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Russell E. Train


  • Celebrating the life of Russell E. Train.

  • Learn about the Russell E. Train Education for Nature Program and the conservation work being done by EFN grantees.

  • Russell E. Train, EPA Administrator in 1976, on the Toxic Substances Control Act.

Russell E. Train, founder and chairman emeritus of World Wildlife Fund, passed away on Monday, September 17, 2012.

Train was one of the most influential and well-known leaders in American conservation. Over the past half century, under his guidance and visionary leadership, World Wildlife Fund-US grew from a small primarily grant-making organization into a global conservation force with over one million members in the U.S. Train was a pioneer not only at WWF, but for the entire conservation movement.

Read the WWF statement on the passing of Russell E. Train.

Read the statement from Carter Roberts, President and CEO of World Wildlife Fund, on the passing of Russell E. Train.

View tributes in honor and remembrance of Russell E. Train from people around the world whose lives have been impacted by him and his work in conservation. We invite you to contribute and share your own thoughts too.

How You Can Help
Memorial contributions may be made to the Russell E. Train Education for Nature Program.

  • Travels to Africa strengthened a passion and respect for wildlife for Russell E. Train, pictured here with his wife Aileen in 1958. He went on to found the African Wildlife Leadership Foundation in 1961.

  • In 1961 World Wildlife Fund was founded, and Russell E. Train became the first vice president of WWF-US. Here he is pictured with his wife Aileen, who shared his passion for conservation.

  • At the age of 45, Russell E. Train left his position as a United States Tax Court judge to become president of the Conservation Foundation in 1965.

  • Russell E. Train, far left, was selected in 1968 to serve as chairman, Task Force on Environment for the U.S. President-elect, Richard M. Nixon. His selection, and the creation of the task force, signaled the growing acceptance by the incoming administration of the “environment” as a public policy concept. In 1970, Train became the first chairman of the Council on Environmental Quality, an advisory group serving the president and top governmental officials.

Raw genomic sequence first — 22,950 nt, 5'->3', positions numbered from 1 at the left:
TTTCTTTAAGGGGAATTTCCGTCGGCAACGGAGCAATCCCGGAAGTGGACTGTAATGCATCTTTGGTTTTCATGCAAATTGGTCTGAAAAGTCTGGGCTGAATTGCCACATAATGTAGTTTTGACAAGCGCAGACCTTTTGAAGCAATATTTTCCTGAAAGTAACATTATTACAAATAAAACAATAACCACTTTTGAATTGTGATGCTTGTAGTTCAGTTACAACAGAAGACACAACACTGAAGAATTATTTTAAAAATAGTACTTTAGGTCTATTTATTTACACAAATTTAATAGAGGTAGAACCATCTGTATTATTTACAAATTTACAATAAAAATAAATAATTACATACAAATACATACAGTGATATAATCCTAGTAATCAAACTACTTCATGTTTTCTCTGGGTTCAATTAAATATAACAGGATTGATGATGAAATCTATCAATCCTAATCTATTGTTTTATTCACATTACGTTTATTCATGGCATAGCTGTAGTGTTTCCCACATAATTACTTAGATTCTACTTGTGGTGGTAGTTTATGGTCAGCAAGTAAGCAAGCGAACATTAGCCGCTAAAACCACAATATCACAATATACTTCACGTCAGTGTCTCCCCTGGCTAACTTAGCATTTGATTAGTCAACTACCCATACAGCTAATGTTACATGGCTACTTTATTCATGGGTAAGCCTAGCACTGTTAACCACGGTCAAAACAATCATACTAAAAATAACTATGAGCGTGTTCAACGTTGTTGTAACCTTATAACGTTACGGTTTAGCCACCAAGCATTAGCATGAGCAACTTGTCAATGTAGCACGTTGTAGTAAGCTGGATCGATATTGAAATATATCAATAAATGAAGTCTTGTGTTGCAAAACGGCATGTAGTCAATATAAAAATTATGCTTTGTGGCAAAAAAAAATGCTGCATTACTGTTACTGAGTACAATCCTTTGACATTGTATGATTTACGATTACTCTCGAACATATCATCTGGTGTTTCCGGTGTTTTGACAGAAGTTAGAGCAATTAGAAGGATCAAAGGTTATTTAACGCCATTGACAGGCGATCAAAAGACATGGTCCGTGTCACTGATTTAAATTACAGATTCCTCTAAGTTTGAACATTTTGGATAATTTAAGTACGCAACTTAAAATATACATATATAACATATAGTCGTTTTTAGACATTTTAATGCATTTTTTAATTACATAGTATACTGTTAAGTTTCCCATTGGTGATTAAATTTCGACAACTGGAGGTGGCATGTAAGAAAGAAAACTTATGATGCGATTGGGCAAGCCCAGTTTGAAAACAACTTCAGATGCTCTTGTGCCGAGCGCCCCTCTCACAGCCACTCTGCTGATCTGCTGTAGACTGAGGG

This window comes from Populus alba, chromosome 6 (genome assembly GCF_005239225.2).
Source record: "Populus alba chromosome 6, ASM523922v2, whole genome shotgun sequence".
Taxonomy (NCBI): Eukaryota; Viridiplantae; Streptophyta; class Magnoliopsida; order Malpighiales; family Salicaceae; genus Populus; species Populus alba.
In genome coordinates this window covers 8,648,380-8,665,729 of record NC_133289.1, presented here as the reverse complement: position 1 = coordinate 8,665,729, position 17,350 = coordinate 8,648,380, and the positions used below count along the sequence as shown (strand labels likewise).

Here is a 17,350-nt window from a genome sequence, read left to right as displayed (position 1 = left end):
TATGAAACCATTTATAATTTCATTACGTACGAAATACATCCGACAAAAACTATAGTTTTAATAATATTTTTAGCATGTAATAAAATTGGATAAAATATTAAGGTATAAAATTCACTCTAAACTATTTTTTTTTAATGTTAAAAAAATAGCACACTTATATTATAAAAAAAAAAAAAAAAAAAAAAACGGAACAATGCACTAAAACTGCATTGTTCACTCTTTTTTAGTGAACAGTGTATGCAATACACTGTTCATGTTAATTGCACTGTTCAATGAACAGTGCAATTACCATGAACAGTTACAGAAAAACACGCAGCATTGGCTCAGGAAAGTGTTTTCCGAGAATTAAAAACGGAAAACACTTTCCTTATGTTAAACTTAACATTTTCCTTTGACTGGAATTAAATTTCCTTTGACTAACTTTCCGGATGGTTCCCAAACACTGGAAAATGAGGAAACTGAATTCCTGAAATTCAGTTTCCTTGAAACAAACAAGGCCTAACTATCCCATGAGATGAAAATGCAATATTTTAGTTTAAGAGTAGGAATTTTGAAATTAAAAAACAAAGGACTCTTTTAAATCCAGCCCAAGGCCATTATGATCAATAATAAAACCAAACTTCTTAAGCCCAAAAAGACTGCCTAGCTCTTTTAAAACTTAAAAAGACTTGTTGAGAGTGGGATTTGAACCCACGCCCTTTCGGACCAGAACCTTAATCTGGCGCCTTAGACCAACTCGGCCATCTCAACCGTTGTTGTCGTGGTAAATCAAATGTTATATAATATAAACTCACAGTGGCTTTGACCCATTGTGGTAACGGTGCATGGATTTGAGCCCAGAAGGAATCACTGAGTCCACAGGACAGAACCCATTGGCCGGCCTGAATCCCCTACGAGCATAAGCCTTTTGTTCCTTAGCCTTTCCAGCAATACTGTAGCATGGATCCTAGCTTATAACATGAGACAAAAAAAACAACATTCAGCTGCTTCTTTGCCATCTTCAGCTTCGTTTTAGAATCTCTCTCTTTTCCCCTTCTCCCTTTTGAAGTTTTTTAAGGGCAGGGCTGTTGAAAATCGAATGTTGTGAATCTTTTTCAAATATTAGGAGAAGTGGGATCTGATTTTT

• Russell E. Train was the administrator of the U.S. Environmental Protection Agency (EPA) from 1973 to 1977. During that time, he oversaw the creation and implementation of much of the legislation that would become the basis for environmental policy in the United States, from clean air and water laws to the Toxic Substance Control Act.

  • Train became President and Chairman of WWF in 1978 and served in that capacity until 1985. Under his guidance, World Wildlife Fund-US expanded its focus not only on species-related conservation projects, but also on protecting habitat by establishing national parks and nature reserves.

  • In 1991, Russell E. Train received the nation's highest civilian honor, the Presidential Medal of Freedom from U.S. President George H.W. Bush in recognition of his work in conservation. Train was also the recipient of 14 honorary degrees from colleges and universities across the nation.

  • Russell E. Train's commitment to conservation actively continues through the Russell E. Train Education for Nature Fund, an endowment established in 1994 in his honor by WWF to provide financial support and educational training to the next generation of international conservation leaders. Here, Russell E. Train with grantees, and EFN Director Shaun Martin, top left.

  • In 2003, Train published Politics, Pollution and Pandas: An Environmental Memoir. A chronicle of his career, the book is also a history of the birth and growth of U.S. national interest in environmental issues. In 2006, Train received the prestigious Heinz Award, honoring individuals who have made extraordinary achievements on issues of importance. Train was recognized as “a tireless advocate for the cause of the environment since 1961,” “the architect of an environmental agenda without parallel in history in its scope” and as a “truly outstanding example of how a single life can make a difference in the world.”


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